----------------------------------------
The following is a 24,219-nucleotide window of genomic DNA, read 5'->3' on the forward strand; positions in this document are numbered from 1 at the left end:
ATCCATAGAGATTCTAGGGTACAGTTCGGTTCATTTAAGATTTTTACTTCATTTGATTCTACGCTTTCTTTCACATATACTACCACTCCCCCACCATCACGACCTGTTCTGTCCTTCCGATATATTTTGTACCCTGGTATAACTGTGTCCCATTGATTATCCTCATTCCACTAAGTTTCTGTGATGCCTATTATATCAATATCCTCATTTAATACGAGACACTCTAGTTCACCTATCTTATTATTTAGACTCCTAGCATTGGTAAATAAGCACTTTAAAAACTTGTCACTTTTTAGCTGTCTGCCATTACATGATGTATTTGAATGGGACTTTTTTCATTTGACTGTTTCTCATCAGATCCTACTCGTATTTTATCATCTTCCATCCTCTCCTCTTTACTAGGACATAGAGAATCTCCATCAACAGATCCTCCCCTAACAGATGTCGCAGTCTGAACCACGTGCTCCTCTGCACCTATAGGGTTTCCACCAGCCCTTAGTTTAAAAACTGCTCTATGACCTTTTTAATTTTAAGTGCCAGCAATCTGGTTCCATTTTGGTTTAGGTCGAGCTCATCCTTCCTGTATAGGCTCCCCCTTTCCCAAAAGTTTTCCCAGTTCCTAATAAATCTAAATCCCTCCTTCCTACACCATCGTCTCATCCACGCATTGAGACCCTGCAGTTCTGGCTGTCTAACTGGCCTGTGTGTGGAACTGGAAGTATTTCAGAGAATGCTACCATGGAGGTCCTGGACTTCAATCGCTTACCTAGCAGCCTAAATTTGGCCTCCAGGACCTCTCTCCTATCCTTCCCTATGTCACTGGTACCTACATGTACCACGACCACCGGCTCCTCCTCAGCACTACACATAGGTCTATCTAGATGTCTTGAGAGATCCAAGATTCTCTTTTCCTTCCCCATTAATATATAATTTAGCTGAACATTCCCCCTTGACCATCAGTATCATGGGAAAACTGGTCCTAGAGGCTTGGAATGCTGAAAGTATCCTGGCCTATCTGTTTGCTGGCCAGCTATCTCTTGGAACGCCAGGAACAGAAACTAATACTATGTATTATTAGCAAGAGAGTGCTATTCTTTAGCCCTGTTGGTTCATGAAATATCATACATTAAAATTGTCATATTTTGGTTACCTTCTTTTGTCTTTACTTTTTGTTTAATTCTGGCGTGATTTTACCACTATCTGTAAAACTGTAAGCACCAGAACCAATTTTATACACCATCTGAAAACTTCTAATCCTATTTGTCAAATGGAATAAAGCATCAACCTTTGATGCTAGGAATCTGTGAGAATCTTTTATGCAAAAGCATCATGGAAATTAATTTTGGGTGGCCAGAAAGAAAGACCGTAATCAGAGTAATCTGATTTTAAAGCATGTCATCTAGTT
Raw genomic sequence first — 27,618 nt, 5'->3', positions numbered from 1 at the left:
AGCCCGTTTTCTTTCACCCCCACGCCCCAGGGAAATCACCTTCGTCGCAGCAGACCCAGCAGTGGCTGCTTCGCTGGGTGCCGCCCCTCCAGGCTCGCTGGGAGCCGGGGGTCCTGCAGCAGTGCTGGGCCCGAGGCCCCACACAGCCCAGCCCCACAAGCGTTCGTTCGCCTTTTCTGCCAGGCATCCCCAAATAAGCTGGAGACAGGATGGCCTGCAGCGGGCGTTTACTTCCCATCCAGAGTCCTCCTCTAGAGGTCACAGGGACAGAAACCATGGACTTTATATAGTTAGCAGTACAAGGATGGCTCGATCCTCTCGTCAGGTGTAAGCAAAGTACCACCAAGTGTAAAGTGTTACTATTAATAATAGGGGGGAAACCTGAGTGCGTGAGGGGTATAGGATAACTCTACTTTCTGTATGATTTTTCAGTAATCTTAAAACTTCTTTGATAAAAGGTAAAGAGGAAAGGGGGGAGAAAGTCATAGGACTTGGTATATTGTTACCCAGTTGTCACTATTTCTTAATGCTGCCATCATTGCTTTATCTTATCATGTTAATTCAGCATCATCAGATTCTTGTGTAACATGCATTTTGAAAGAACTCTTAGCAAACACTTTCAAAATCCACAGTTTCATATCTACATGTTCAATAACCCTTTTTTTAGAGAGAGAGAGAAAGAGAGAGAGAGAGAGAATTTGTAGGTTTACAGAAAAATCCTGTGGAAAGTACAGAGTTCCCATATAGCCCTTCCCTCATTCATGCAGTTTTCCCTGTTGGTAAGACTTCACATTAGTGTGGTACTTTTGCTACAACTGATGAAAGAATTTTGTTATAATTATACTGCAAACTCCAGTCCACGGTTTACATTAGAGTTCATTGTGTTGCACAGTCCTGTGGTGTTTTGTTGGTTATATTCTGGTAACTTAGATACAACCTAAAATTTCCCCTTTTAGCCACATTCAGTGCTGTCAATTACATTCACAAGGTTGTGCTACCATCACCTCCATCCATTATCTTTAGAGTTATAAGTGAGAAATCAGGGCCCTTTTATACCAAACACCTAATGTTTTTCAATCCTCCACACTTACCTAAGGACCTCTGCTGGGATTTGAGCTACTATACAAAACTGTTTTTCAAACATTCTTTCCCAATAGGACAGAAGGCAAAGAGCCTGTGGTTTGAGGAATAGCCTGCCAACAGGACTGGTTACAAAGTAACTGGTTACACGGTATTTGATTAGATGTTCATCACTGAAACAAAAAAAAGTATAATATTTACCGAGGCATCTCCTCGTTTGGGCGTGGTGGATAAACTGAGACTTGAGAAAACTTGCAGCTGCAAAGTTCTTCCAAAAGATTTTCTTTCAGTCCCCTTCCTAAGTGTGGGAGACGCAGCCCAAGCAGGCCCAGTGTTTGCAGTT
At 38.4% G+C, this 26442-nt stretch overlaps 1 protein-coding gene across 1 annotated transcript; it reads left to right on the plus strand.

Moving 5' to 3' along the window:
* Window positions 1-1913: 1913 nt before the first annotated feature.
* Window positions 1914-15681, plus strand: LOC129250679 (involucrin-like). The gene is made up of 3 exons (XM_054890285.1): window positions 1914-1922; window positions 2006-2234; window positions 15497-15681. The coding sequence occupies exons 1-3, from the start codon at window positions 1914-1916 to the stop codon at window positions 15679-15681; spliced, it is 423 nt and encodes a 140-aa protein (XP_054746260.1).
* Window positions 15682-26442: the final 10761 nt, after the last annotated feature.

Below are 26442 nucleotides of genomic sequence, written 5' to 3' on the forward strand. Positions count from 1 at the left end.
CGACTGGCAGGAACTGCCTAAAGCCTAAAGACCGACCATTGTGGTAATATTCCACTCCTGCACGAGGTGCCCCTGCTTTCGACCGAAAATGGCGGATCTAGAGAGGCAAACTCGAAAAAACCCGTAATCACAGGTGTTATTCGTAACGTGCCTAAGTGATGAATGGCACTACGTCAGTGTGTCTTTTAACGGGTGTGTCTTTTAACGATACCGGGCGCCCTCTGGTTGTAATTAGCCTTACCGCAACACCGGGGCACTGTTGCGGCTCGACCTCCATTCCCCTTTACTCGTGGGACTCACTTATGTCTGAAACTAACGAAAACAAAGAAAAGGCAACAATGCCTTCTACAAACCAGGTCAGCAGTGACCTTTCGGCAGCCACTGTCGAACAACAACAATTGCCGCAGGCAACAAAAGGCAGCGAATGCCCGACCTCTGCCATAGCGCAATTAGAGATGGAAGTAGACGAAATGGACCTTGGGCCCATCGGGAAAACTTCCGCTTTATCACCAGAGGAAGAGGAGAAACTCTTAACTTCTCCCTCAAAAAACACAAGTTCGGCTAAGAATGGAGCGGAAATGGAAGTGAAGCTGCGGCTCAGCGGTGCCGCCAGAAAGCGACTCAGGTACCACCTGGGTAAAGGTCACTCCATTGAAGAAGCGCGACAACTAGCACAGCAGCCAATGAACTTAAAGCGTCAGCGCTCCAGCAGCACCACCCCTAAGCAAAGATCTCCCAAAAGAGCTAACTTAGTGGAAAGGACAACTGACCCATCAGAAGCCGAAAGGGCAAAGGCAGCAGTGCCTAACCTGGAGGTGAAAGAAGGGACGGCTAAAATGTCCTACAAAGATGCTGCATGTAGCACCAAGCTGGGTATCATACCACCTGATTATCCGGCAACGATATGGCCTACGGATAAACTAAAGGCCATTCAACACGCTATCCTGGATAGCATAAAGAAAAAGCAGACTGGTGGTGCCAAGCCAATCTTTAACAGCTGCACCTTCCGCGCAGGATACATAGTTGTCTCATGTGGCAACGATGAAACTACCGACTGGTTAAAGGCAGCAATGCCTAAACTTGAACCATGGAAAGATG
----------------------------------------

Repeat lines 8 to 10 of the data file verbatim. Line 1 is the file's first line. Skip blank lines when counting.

* Window positions 1914-15681, plus strand: LOC129250679 (involucrin-like). The gene is made up of 3 exons (XM_054890285.1): window positions 1914-1922; window positions 2006-2234; window positions 15497-15681. The coding sequence occupies exons 1-3, from the start codon at window positions 1914-1916 to the stop codon at window positions 15679-15681; spliced, it is 423 nt and encodes a 140-aa protein (XP_054746260.1).
* Window positions 15682-26442: the final 10761 nt, after the last annotated feature.

Below are 26442 nucleotides of genomic sequence, written 5' to 3' on the forward strand. Positions count from 1 at the left end.